Although this list contains aspects of teaching, all of which appear valuable for pre-service teachers to experience, more research needs to be implemented related to this conception of reform-oriented teaching and pre-service teachers visions of themselves as future teachers.
Teaching Visions
It is hoped that if pre-service teachers experience reform-oriented teaching, coursework in a specific content area, and authentic experiences in their undergraduate education they will be able to envision themselves as reform-oriented teachers. Hammerness (2003) proposed that understanding teachers vision teachers images of their ideal classroom practices - may provide a means for us to better appreciate what decisions teachers make and what experiences they have in their classrooms (p. 45). The hope is that if they are able to envision themselves as reform-oriented teachers, they will be able to engage in reform-oriented practices in their classrooms. If teachers cannot picture themselves teaching in a particular manner, then it is unlikely they will be able to teach in that manner. As stated in the introduction, Shulman and Shulman (2004) further claimed that teachers visions guide their teaching. Preliminary observations of a seminar course, given the pseudonym Teaching Seminar, suggested that particular aspects of the seminar course had the potential to shed light on ways to strengthen the education of pre-service teachers in relation to their visions as future teachers.
This seminar course allowed pre-service secondary mathematics teachers an atypical opportunity to each independently teach one section of an undergraduate college algebra class at a Midwestern university prior to their student teaching. The material in the College Algebra course was secondary level algebra, which provided pre-service teachers with the experience of teaching a complete course containing material similar to what many will teach in the future. Furthermore, the pre-service teachers were provided with daily opportunities for reflection on this experience.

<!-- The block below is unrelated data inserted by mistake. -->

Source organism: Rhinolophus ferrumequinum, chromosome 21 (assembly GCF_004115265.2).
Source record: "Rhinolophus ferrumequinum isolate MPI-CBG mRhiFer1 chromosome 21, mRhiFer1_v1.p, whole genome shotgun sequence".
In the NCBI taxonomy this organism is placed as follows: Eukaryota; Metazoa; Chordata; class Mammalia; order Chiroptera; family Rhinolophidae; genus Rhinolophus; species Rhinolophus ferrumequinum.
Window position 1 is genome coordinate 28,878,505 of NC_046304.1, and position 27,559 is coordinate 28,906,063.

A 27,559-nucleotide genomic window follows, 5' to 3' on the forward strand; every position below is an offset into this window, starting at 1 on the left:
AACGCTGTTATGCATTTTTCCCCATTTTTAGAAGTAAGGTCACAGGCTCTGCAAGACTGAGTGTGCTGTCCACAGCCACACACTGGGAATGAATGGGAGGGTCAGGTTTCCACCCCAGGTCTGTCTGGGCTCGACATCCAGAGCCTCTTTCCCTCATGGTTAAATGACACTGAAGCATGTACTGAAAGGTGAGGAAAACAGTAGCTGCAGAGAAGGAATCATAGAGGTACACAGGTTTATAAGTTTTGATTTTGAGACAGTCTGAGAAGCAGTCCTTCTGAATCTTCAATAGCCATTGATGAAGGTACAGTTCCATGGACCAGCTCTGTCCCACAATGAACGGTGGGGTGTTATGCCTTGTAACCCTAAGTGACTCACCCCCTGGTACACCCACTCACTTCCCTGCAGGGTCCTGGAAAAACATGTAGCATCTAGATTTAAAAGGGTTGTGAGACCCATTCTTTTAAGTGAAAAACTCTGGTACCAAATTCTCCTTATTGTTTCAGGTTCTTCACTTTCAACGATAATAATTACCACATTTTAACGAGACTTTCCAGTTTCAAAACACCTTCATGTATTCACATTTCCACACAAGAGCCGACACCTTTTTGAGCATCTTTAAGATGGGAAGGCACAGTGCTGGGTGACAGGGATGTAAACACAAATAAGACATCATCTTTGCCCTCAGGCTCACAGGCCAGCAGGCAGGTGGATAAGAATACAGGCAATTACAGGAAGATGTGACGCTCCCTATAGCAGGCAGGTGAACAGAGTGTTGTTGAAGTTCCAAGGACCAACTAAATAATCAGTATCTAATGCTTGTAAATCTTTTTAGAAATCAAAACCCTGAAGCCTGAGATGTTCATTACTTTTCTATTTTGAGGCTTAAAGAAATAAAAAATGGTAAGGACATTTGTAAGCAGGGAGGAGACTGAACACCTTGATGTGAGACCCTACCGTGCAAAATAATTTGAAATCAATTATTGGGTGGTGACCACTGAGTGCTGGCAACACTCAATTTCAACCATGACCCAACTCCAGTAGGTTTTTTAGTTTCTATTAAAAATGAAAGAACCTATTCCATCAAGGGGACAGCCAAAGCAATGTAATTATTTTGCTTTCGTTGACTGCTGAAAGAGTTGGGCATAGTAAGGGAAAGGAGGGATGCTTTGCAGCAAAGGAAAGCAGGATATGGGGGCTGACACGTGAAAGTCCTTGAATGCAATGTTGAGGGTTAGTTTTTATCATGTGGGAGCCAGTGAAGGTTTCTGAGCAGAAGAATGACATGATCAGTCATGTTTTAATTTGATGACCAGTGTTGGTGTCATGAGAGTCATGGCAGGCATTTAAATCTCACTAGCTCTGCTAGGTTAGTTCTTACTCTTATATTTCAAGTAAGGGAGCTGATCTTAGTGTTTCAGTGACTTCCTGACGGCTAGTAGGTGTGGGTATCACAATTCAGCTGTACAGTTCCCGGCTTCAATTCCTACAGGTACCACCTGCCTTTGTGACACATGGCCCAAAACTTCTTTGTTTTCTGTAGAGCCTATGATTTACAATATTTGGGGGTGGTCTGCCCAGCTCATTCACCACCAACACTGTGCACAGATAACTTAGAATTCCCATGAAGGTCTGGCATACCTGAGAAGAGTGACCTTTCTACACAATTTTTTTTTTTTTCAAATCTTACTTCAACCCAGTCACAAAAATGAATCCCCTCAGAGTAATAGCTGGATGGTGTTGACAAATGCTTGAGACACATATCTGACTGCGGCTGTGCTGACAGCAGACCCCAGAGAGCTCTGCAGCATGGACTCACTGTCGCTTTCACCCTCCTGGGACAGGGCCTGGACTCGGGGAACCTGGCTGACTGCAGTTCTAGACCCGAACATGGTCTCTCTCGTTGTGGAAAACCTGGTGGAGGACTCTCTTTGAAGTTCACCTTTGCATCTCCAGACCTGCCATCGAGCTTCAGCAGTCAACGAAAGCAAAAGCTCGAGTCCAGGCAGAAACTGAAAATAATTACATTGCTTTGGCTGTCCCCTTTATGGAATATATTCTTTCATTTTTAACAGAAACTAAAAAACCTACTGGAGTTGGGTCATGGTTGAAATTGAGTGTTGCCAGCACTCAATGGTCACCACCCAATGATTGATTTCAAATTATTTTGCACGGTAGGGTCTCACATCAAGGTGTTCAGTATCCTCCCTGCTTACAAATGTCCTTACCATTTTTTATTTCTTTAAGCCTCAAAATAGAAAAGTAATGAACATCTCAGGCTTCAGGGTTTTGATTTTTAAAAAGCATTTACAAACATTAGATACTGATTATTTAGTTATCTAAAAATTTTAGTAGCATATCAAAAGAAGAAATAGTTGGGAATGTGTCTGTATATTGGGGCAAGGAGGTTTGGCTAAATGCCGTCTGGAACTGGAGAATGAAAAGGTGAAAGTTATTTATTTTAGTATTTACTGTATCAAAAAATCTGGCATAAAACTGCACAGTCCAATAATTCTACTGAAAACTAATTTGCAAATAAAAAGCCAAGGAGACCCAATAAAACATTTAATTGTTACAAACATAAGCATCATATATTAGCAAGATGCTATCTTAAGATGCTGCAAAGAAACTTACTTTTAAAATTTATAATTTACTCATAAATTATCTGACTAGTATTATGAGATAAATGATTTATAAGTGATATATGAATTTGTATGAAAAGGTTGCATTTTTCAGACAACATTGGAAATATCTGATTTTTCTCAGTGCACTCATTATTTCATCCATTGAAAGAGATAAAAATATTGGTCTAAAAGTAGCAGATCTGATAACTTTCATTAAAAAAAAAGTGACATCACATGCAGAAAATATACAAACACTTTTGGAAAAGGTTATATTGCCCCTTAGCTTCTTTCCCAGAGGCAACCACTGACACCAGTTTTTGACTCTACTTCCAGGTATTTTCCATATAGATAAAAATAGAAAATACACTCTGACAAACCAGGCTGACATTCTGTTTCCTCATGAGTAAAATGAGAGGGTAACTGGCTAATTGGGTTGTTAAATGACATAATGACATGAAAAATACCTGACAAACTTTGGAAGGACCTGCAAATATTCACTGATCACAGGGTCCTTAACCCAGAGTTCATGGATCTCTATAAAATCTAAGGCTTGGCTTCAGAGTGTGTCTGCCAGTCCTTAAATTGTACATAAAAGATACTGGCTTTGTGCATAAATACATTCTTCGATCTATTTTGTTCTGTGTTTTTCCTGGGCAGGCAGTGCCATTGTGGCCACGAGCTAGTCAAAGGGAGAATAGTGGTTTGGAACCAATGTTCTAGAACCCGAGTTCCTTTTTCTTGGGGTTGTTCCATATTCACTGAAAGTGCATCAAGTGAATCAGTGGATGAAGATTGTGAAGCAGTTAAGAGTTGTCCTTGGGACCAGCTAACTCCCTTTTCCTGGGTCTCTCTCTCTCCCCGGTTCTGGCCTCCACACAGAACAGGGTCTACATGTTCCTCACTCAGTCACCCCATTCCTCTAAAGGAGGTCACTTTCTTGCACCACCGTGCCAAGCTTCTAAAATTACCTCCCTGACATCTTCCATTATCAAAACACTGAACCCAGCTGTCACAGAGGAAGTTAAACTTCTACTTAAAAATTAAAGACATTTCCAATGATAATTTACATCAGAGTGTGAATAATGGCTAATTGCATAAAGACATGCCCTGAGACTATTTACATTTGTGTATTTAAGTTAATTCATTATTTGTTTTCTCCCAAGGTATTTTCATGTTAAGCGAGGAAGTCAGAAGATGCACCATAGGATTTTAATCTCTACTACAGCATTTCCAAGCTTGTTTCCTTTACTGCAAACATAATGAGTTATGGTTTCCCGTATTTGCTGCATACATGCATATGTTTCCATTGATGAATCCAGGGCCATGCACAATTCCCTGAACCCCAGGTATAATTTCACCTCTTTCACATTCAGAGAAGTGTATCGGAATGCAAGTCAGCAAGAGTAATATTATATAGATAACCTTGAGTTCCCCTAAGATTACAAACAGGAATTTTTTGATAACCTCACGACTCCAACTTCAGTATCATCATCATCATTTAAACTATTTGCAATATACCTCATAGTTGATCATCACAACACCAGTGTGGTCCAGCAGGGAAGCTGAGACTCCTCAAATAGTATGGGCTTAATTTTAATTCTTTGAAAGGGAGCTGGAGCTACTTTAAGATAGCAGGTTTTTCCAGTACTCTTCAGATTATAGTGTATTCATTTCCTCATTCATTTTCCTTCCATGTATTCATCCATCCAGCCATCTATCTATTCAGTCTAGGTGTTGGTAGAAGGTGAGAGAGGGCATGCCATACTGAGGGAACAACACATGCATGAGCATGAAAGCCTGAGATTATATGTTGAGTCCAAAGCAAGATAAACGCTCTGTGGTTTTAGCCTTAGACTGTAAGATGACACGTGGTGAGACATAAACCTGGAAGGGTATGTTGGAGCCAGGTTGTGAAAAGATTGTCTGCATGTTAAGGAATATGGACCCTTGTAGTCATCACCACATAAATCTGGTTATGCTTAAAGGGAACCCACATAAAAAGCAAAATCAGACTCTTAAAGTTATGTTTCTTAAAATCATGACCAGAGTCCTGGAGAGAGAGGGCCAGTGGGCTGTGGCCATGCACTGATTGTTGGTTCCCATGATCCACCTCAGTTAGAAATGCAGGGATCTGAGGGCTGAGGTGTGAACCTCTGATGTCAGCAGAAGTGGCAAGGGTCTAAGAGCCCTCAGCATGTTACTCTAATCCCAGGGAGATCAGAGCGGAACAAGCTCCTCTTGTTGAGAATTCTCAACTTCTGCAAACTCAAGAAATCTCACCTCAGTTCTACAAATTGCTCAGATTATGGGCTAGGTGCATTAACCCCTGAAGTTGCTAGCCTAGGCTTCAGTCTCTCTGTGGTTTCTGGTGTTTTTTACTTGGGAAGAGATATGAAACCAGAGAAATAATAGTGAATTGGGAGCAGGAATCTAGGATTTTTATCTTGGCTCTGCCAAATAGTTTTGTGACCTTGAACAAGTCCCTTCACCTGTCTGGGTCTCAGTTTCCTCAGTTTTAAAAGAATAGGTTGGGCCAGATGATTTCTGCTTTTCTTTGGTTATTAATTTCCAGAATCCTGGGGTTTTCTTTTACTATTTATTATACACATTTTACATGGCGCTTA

Specifically, the pre-service teachers concurrently attended the Teaching Seminar where they engaged in tri-weekly discussions related to their teaching experiences with their peers and a mathematics faculty member. Through a collaborative learning experience, pre-service teachers were provided the opportunity to practice and discuss the teaching of mathematical topics before they were taught, as well as reflect upon their actual teaching experiences in the classroom (Author, in press). I was interested in finding out how the pre-service teachers visions of themselves as future teachers, including the role they see themselves as having in the classroom, would change as a result of this experience. An understanding of how the teaching visions of the pre-service teachers changed after taking the course as they engage in such an activity at the undergraduate level will help both researchers teacher educators understand the value of these types of learning experiences.
Research Question
The purpose of this study was to further the discussion and understanding of how pre-service teachers envision themselves as future teachers. This study was guided by the following research question. How, if at all, did pre-service teachers visions of themselves as future teachers change after partaking in a unique experience: teaching their own university class and regularly reflecting upon their teaching?
Methods
Participants
The pool of participants in this study was a cohort (n = 11) of pre-service secondary mathematics teachers enrolled in the Teaching Seminar course. All 11 pre-service teachers enrolled in the course agreed to participate in the study. From this cohort of pre-service teachers, 4 participants were selected to serve as focal participants in the research study. These focal participants were selected based upon their gender (2 male and 2 female), as I wanted to have equal representation of males and females. All students were traditional-aged students with similar reported exposure to reform-oriented teaching practices, so these variables were not the focus of the study. Rather the practical issue of time was another consideration. I had to select focal students who taught at a time that did not conflict with my own teaching responsibilities. These students gave valuable insights on how their visions as teachers changed from this experience.